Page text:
Amanda Maxwell

Dec 3rd 2019

Raining Diamonds on Saturn, and Other Stories of Weather in Space


The weather outside might be frightful, but have you ever wondered about the weather in space? Since other planets have different atmospheres than Earth, weather conditions aren’t necessarily the same on each planet.

Solar System-Wide Weather

System-wide weather exists in the form of solar storms; waves of electromagnetic particles blast off from the sun’s surface as solar flares and coronal mass ejections. The effects range from widespread power outages to interference with the radiocommunications, as well as impressive light shows like the auroras or polar lights over the poles.

NASA invests heavily in space weather technology like satellites and low Earth orbiting systems to monitor impact on our own climate. The agency is also keeping tabs on weather across our solar system and beyond, with findings that could be useful to life here on Earth.

Windy Outlook on Mars

Weather tech here on Earth helps predict extreme weather scenarios, like shifting polar vortex impact on cold weather outflow. It also helps outpace storms for proactive response to prevent damage. Our storms are localized to specific areas on Earth, but the entirety of Mars can be enveloped in a dust storm. On Jupiter, NASA has found cyclones that cover most of the planet. Storms also last a long time in space; the biggest storm on Jupiter — visible as the Great Red Spot to astronomers — has been active for hundreds of years. On Uranus, IFL Science describes how infrared telescopes track giant hurricanes across the planet.

Martian winds form due to the difference in air temperatures between hot and cold surfaces; the planet’s sandy surface gains and loses heat rapidly to drive air movement, but the atmosphere lacks moisture and is much thinner than Earth’s. Although it’s easier to whip up a planet-wide dust storm, wind speeds measured by the various Mars rovers are not as great as on Earth. Despite the lack of power, Space notes that Martian dust is electromagnetically charged; in addition to “sticky” particles obscuring solar panels powering planetary rovers, storms wreak havoc on sensitive electronics.

Raining Diamonds on Saturn

Conditions on other planets are not the same as on Earth. Planets such as Venus and Jupiter lack our atmosphere rich in nitrogen and oxygen, and there is no moisture to drive a lifegiving water cycle. It shouldn’t be surprising that the weather in space also differs; something as simple as rain might not be the same wet stuff we’re used to here on Earth.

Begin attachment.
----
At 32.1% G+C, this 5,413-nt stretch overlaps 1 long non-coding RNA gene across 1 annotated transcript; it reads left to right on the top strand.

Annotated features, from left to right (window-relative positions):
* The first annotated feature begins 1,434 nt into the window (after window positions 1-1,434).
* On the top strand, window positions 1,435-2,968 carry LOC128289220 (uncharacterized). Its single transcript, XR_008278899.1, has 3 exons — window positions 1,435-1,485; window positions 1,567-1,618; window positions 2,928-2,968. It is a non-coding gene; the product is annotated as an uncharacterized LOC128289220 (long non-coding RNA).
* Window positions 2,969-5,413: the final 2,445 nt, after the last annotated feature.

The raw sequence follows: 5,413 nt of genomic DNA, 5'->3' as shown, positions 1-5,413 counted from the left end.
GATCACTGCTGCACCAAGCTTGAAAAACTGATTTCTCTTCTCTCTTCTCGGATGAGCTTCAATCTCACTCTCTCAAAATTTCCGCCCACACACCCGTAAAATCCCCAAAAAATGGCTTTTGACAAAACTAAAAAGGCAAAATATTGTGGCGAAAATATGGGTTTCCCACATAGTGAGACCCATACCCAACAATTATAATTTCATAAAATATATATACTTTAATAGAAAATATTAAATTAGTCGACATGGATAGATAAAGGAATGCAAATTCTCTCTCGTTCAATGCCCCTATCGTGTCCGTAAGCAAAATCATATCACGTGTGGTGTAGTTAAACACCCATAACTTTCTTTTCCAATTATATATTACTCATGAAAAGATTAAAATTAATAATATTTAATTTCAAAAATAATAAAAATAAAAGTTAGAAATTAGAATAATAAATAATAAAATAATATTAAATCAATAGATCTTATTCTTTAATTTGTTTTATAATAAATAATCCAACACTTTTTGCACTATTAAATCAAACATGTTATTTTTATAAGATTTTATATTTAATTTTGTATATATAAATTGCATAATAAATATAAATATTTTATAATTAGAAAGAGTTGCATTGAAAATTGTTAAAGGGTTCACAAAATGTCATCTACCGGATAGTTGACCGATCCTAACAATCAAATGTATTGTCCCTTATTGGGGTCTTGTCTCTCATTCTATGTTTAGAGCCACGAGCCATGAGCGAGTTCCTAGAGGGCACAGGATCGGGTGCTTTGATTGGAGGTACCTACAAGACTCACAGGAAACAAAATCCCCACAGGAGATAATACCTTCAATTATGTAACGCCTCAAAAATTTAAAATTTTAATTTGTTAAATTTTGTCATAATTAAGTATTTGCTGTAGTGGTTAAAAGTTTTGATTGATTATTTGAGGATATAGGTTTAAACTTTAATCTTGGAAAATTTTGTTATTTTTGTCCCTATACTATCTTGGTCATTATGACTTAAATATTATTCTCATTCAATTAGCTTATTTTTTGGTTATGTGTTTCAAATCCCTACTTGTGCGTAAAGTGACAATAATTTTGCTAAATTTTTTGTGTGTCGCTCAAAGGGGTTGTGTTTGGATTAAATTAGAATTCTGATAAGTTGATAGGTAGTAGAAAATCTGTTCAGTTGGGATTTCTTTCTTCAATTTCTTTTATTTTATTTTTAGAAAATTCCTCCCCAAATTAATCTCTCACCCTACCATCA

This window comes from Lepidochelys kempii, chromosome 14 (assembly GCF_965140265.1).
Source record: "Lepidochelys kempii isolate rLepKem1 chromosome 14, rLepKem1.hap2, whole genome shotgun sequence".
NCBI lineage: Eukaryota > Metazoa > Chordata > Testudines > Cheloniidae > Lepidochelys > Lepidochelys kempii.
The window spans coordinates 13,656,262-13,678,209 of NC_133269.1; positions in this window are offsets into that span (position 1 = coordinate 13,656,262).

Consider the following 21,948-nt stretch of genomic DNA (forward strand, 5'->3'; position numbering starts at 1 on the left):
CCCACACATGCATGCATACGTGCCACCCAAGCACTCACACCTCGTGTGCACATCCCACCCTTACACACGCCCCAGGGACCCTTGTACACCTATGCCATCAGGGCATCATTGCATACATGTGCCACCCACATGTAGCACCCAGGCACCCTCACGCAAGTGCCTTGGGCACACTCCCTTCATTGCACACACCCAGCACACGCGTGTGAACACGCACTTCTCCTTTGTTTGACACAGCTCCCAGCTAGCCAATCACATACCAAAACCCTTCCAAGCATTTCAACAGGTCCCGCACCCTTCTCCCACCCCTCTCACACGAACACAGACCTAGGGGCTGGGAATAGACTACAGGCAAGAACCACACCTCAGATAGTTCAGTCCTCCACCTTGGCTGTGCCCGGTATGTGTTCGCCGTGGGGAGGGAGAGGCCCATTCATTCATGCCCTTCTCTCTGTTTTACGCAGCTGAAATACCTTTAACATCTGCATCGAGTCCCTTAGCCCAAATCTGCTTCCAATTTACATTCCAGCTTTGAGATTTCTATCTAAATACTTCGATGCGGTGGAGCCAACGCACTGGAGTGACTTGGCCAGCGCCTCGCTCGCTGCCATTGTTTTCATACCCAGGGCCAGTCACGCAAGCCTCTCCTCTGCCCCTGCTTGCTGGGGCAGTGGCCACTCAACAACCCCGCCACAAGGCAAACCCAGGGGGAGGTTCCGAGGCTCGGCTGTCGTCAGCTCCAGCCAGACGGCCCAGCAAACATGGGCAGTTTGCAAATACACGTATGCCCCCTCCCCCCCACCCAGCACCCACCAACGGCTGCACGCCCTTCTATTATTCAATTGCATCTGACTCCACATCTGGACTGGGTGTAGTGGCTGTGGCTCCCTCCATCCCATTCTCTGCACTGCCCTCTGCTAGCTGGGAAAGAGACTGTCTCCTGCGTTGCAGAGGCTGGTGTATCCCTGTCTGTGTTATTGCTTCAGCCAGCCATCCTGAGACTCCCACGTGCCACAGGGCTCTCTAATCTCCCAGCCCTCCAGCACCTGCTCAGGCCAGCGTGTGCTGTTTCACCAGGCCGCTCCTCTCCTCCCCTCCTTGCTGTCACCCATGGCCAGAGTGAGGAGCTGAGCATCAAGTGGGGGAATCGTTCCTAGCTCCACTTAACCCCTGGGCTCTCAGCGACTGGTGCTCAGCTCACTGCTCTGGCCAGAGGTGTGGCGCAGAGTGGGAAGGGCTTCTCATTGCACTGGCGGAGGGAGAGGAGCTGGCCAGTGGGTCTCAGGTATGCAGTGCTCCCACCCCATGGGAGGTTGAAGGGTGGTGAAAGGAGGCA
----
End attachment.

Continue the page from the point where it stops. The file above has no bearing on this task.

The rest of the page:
For example, according to a report in Nature, scientists believe it could be raining diamonds on Jupiter, Saturn and Uranus.

Based on observations by interplanetary spacecraft like Cassini, researchers theorized that lightning could split carbon atoms from atmospheric methane, forming soot, which would then create diamond or graphite under combinations of high pressure, heat and then rapid cooling. Saturn’s intense atmospheric pressure squeezes carbon into diamond or graphite projectiles that zip around like bullets in the wind. These extremes could also create diamond oceans on Neptune.

This might also be happening outside our solar system. Gizmodo reports that it could be raining gemstones on exoplanet HAT-P-7b. The Kepler space telescope spotted changes in brightness that could signify rubies and sapphires squeezing from the corundum-containing clouds circling the far-off world.

Acid Rain on Venus and Dry Ice Snow on Mars

Pollution causes acid rain on Earth; on Venus, it happens naturally as sunlight splits sulfur dioxide in the atmosphere, according to research from the European Space Agency Venus Express probe. However, the Venusian atmosphere comprises a thick blanket of carbon dioxide that prevents heat from the sun escaping, so the acid rain drops evaporate long before they hit the planet’s surface.

Methane rains on Saturn’s moon Titan, according to Astronomy. Over the polar regions on Mars, snow falls as dry ice or solid carbon dioxide since the atmosphere is largely devoid of water vapor.

What We Can Learn From Weather in Space

So why bother with weather forecasts on other planets? Is it worth knowing about the vertical double eye of the northern polar vortex on Venus? The answer is that this kind of data can help with life on Earth, especially in the face of climate change.

Weather on Mars, for example could help scientists understand vulnerabilities in the water cycle here on Earth. Research has shown that Mars once held surface water. A report in Nature on the ExoMars Trace Gas Orbiter describes how dust storms transport water vapor into the escape region of the upper atmosphere.

Gathering planetary weather data for modeling could help the search for other worlds capable of sustaining life. A report from the NASA Goddard Space Institute mentioned in Science Alert proposes that Venus might have been habitable at one point. Virtual modeling suggests that although its current climate causes an intense greenhouse effect, the planet might have been habitable for around 3 billion years. This could re-direct searches for Earth-like exoplanets into regions around stars previously discounted.

Farther from home, New Atlas reports on climate data modeling for the TRAPPIST-1 exoplanet system of Earth-like planets circling a red dwarf star. This kind of research can help space telescopes such as the James Webb Space Telescope pick out habitability signals across space and perhaps direct interplanetary travel in the future.